I would like to open this long delayed post with the fact that I, for the first time in my life, fainted. It is a bit of a long and mundane tale to how this happened to me, however I am ridiculously eager to tell my debut experience of passing out.
More on that later…
On Wednesday evening I had my first belly dancing class! What a liberation, what refreshment from all the confinement of the tiny boarding school. The classes are held in a base where you can take up all types of dancing lessons. It brought back memories of when I used to watch my Mum have Nepalese dance classes here. I was about 6/7 years old and there were only 3 people in the whole class.
Now here I was, a decade later, taking dance classes of my own. The size of the Beginner’s Bellydancing group was pretty big (20+) and I was not surprised to see that I was the youngest participant there. Every other female (no males thank goodness for their own sake) was either middle aged or of a university student age.
The room where the class took place was wonderful. One wall was covered in floor length mirrors, the other was a huge window looking out onto pretty little Edinburgh. Big, bright, cool and the clear blue sky – all clouds were wiped away by the hurricane winds from previous days – was reflected in the mirrors.
Our teacher was petite, slim and so cheery. For warm-up we just followed the moves she was making and I wasn’t bothered about how stupid I looked (everyone looked/felt odd) I was focusing more on how happy and smiley she was when dancing. I hope that soon I can be like that too.
In the first few lessons, she told us that we’d be focusing on technique and posture. Posture is quite straightforward for me to pick up since I have to think about it all the time when I’m playing violin or piano. We only did a few ‘simple’ moves and I could handle most of them okay; hip movements, twist movement, shimmy of shoulders/chest and shaking of legs/lowerbody.
(I seriously can’t get to grips with the shoulder shimmy. I just look awful and I end up shaking my whole body. Imagine a highschool prom where there’s a girl or nerd who tries too hard to dance like an MTV popstar – that’s how it looks on me.)
– I know Napolean isn’t shimmying here, but this is kind of how I feel/look like…
My favourite move so far is the twisty hip one. Basically you move your hips in a figure of 8. I only like it because I could do it – when the teacher walked round to see how we were doing, she said even just from looking at my feet, I was doing it ‘very well’. You have no idea what that sort of comment means to me. Now I can’t stop doing it.
Our teacher emphasized the importance of not moving your hips like the booties on pop music videos. Keep knees soft but don’t ‘sit’ on your hip. Straight-line movements only and you can use the bottom hem of your top to align yourself. Apparently it’s frowned upon if belly dancers are too ‘sexy’. This sort of dancing is sometimes taken place at home with family.
So there ends the ‘going on about’ of my new crazy hobby. This will not be the last you will hear of this. Unfortunately for my friends at school, they have to physically put up with me talking about it. (I apologize to any of them who hate it, but I don’t actually regret blabbering about it. I love it too much to stop. It’s the only ‘life’ I have outside of music.)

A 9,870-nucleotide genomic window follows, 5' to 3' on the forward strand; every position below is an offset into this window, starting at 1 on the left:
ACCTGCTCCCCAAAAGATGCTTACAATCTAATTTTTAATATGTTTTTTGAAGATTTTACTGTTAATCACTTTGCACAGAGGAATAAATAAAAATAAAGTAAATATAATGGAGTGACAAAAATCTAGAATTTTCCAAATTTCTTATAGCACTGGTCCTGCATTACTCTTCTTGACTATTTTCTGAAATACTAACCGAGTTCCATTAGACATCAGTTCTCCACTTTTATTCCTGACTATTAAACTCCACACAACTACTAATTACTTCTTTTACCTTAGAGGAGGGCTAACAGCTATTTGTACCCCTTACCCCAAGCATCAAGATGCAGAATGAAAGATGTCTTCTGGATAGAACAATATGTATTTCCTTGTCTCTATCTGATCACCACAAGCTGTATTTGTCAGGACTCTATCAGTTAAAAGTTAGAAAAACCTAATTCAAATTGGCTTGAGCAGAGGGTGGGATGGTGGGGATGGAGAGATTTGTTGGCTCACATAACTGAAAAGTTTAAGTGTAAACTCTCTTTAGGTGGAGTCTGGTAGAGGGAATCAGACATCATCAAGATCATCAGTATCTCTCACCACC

Now… About fainting. This all happened when I visited the GP today about bizarre blisters that have been appearing on my calves. They start off a bit like an insect bite, then grow into something my roomate and I call mini ‘Haribo eggs’.
I’m sorry to have to go into details. I’m afraid it is necessary for this fascinating story.
The doctor hadn’t a clue what was the cause of this problem and told me to ask the nurse to do some blood testing/swabs and come back a week later to see results. I wasn’t bothered about the thought of needles. I’m not usually squeamish… But I did feel a bit scared given that I hadn’t been pierced by one for a few years.
The nurse had one needle and 3 or 4 detachable ‘cylinders’ where the blood would be contained.
For the first 2 rounds, I was thinking,
“Hey, this is okay. I’ve done this before. It’ll be fine!”
Then when she started taking out blood for the 3rd one I felt extremely dizzy. I think I mumbled to the nurse:
“Uuuh I feel dizzy…”
Then everything went black.
It went black so quickly I couldn’t even make out how I got in this ‘blackness’. It wasn’t quite like being asleep. It was deeper than that. (Is this what it feels like to … die?) I have a feeling that my mind was thinking while all this was happening but I can’t remember any images or words.
Muffled sounds creeped their way back in. It didn’t feel like I was waking up, it felt more like I was dreaming.
This sort of corrupted my thoughts because I wasn’t sure if I was in reality. It gave me the impression that all that GP check-up business was in my imagination and that passing out was the reality.
Thinking back the whole thing is kind of exciting in a warped kind of way, but at the time I obviously couldn’t think properly. Next thing I noticed was the nurse helping me put my head between my knees. I felt so sick. I couldn’t help but smile at that moment because previously I would never have imagined myself fainting at blood testing.
Despite feeling like I had been drugged, I was back at school pretty soon. You can’t bear to fall behind in class, otherwise it will cost you time and sleep. Missing a lesson of Higher Maths is highly unadvisable and potentially ‘dangerous’. This week I will have missed 2 – help meee…
– Thanks for reading. I hope I haven’t put people off Haribo sweets.